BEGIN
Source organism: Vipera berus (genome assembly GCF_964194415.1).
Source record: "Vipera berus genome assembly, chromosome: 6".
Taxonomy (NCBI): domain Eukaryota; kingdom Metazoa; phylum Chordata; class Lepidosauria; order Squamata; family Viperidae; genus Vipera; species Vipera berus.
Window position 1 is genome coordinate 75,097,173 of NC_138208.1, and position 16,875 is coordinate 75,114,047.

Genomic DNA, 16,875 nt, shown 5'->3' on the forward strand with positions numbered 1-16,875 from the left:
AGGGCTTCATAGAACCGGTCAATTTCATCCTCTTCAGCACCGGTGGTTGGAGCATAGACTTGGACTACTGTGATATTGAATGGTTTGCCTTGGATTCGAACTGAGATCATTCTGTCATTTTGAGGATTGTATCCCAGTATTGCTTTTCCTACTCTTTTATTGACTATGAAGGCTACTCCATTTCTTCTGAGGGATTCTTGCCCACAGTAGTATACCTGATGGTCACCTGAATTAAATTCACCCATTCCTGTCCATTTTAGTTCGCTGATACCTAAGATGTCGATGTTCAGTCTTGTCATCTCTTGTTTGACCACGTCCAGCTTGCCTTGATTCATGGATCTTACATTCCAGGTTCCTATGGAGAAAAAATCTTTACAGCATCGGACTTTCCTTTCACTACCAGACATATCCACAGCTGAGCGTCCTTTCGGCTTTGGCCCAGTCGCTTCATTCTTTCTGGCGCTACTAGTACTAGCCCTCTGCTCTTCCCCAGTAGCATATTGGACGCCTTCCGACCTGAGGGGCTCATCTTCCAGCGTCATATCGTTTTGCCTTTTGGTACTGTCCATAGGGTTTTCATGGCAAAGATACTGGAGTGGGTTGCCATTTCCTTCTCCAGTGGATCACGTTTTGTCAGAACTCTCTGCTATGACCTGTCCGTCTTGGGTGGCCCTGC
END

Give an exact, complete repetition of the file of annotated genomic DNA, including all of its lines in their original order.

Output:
Source organism: Vipera berus (genome assembly GCF_964194415.1).
Source record: "Vipera berus genome assembly, chromosome: 6".
Taxonomy (NCBI): domain Eukaryota; kingdom Metazoa; phylum Chordata; class Lepidosauria; order Squamata; family Viperidae; genus Vipera; species Vipera berus.
Window position 1 is genome coordinate 75,097,173 of NC_138208.1, and position 16,875 is coordinate 75,114,047.

Genomic DNA, 16,875 nt, shown 5'->3' on the forward strand with positions numbered 1-16,875 from the left:
AGGGCTTCATAGAACCGGTCAATTTCATCCTCTTCAGCACCGGTGGTTGGAGCATAGACTTGGACTACTGTGATATTGAATGGTTTGCCTTGGATTCGAACTGAGATCATTCTGTCATTTTGAGGATTGTATCCCAGTATTGCTTTTCCTACTCTTTTATTGACTATGAAGGCTACTCCATTTCTTCTGAGGGATTCTTGCCCACAGTAGTATACCTGATGGTCACCTGAATTAAATTCACCCATTCCTGTCCATTTTAGTTCGCTGATACCTAAGATGTCGATGTTCAGTCTTGTCATCTCTTGTTTGACCACGTCCAGCTTGCCTTGATTCATGGATCTTACATTCCAGGTTCCTATGGAGAAAAAATCTTTACAGCATCGGACTTTCCTTTCACTACCAGACATATCCACAGCTGAGCGTCCTTTCGGCTTTGGCCCAGTCGCTTCATTCTTTCTGGCGCTACTAGTACTAGCCCTCTGCTCTTCCCCAGTAGCATATTGGACGCCTTCCGACCTGAGGGGCTCATCTTCCAGCGTCATATCGTTTTGCCTTTTGGTACTGTCCATAGGGTTTTCATGGCAAAGATACTGGAGTGGGTTGCCATTTCCTTCTCCAGTGGATCACGTTTTGTCAGAACTCTCTGCTATGACCTGTCCGTCTTGGGTGGCCCTGC